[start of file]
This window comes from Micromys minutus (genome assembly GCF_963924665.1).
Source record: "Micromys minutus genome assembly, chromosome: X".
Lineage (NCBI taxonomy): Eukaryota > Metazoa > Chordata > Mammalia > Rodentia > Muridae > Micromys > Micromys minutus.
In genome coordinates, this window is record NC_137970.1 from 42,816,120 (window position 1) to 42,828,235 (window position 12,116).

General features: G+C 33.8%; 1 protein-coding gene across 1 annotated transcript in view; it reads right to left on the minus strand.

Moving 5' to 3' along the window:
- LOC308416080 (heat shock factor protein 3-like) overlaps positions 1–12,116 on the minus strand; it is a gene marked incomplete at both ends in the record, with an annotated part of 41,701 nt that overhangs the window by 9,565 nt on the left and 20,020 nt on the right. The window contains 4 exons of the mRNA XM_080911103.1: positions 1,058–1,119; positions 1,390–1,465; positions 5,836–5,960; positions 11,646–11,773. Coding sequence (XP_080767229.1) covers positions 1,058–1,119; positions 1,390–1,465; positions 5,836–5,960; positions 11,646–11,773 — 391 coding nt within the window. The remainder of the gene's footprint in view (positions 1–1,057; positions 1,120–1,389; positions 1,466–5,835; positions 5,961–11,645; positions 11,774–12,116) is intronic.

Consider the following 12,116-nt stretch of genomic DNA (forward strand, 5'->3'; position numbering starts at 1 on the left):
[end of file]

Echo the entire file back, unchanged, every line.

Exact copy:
This window comes from Micromys minutus (genome assembly GCF_963924665.1).
Source record: "Micromys minutus genome assembly, chromosome: X".
Lineage (NCBI taxonomy): Eukaryota > Metazoa > Chordata > Mammalia > Rodentia > Muridae > Micromys > Micromys minutus.
In genome coordinates, this window is record NC_137970.1 from 42,816,120 (window position 1) to 42,828,235 (window position 12,116).

General features: G+C 33.8%; 1 protein-coding gene across 1 annotated transcript in view; it reads right to left on the minus strand.

Moving 5' to 3' along the window:
- LOC308416080 (heat shock factor protein 3-like) overlaps positions 1–12,116 on the minus strand; it is a gene marked incomplete at both ends in the record, with an annotated part of 41,701 nt that overhangs the window by 9,565 nt on the left and 20,020 nt on the right. The window contains 4 exons of the mRNA XM_080911103.1: positions 1,058–1,119; positions 1,390–1,465; positions 5,836–5,960; positions 11,646–11,773. Coding sequence (XP_080767229.1) covers positions 1,058–1,119; positions 1,390–1,465; positions 5,836–5,960; positions 11,646–11,773 — 391 coding nt within the window. The remainder of the gene's footprint in view (positions 1–1,057; positions 1,120–1,389; positions 1,466–5,835; positions 5,961–11,645; positions 11,774–12,116) is intronic.

Consider the following 12,116-nt stretch of genomic DNA (forward strand, 5'->3'; position numbering starts at 1 on the left):